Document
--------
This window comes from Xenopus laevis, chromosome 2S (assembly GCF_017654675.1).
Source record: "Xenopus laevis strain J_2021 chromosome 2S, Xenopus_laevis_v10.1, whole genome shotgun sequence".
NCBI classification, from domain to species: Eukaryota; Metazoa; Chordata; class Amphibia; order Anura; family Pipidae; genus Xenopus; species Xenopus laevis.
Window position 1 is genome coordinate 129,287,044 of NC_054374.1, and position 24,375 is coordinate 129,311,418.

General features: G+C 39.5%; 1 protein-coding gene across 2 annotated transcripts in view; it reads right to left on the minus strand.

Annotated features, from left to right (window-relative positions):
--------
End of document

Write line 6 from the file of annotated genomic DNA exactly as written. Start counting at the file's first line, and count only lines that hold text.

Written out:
Annotated features, from left to right (window-relative positions):